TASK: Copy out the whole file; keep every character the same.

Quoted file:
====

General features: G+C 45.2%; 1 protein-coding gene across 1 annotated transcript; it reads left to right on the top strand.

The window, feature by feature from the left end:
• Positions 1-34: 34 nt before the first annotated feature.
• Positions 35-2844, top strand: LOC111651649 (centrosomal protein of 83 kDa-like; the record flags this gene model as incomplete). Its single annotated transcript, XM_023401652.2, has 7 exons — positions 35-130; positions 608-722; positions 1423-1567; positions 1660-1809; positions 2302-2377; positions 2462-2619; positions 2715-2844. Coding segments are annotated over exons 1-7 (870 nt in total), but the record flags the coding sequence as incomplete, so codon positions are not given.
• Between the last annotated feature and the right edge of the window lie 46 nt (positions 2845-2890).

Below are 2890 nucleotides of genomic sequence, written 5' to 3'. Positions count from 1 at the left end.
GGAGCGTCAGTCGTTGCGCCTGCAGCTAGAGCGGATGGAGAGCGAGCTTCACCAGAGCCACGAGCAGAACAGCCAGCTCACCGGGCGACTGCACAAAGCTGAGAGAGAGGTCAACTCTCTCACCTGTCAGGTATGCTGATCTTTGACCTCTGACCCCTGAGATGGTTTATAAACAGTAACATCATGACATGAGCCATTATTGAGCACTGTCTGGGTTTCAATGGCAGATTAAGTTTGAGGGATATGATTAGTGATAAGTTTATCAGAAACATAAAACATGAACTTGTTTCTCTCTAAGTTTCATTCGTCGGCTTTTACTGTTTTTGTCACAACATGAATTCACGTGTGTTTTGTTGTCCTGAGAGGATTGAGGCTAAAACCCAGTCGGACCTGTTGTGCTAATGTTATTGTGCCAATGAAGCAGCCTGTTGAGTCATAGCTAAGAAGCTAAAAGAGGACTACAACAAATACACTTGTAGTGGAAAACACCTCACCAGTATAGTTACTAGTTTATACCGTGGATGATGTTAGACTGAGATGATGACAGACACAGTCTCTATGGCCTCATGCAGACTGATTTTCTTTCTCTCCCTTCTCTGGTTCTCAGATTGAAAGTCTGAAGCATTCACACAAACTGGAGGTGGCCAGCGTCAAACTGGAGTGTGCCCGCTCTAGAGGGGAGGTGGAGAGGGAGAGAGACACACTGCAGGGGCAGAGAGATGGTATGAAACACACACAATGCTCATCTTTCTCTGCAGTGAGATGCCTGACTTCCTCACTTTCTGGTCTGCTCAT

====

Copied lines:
General features: G+C 45.2%; 1 protein-coding gene across 1 annotated transcript; it reads left to right on the top strand.

The window, feature by feature from the left end:
• Positions 1-34: 34 nt before the first annotated feature.
• Positions 35-2844, top strand: LOC111651649 (centrosomal protein of 83 kDa-like; the record flags this gene model as incomplete). Its single annotated transcript, XM_023401652.2, has 7 exons — positions 35-130; positions 608-722; positions 1423-1567; positions 1660-1809; positions 2302-2377; positions 2462-2619; positions 2715-2844. Coding segments are annotated over exons 1-7 (870 nt in total), but the record flags the coding sequence as incomplete, so codon positions are not given.
• Between the last annotated feature and the right edge of the window lie 46 nt (positions 2845-2890).

Below are 2890 nucleotides of genomic sequence, written 5' to 3'. Positions count from 1 at the left end.
GGAGCGTCAGTCGTTGCGCCTGCAGCTAGAGCGGATGGAGAGCGAGCTTCACCAGAGCCACGAGCAGAACAGCCAGCTCACCGGGCGACTGCACAAAGCTGAGAGAGAGGTCAACTCTCTCACCTGTCAGGTATGCTGATCTTTGACCTCTGACCCCTGAGATGGTTTATAAACAGTAACATCATGACATGAGCCATTATTGAGCACTGTCTGGGTTTCAATGGCAGATTAAGTTTGAGGGATATGATTAGTGATAAGTTTATCAGAAACATAAAACATGAACTTGTTTCTCTCTAAGTTTCATTCGTCGGCTTTTACTGTTTTTGTCACAACATGAATTCACGTGTGTTTTGTTGTCCTGAGAGGATTGAGGCTAAAACCCAGTCGGACCTGTTGTGCTAATGTTATTGTGCCAATGAAGCAGCCTGTTGAGTCATAGCTAAGAAGCTAAAAGAGGACTACAACAAATACACTTGTAGTGGAAAACACCTCACCAGTATAGTTACTAGTTTATACCGTGGATGATGTTAGACTGAGATGATGACAGACACAGTCTCTATGGCCTCATGCAGACTGATTTTCTTTCTCTCCCTTCTCTGGTTCTCAGATTGAAAGTCTGAAGCATTCACACAAACTGGAGGTGGCCAGCGTCAAACTGGAGTGTGCCCGCTCTAGAGGGGAGGTGGAGAGGGAGAGAGACACACTGCAGGGGCAGAGAGATGGTATGAAACACACACAATGCTCATCTTTCTCTGCAGTGAGATGCCTGACTTCCTCACTTTCTGGTCTGCTCAT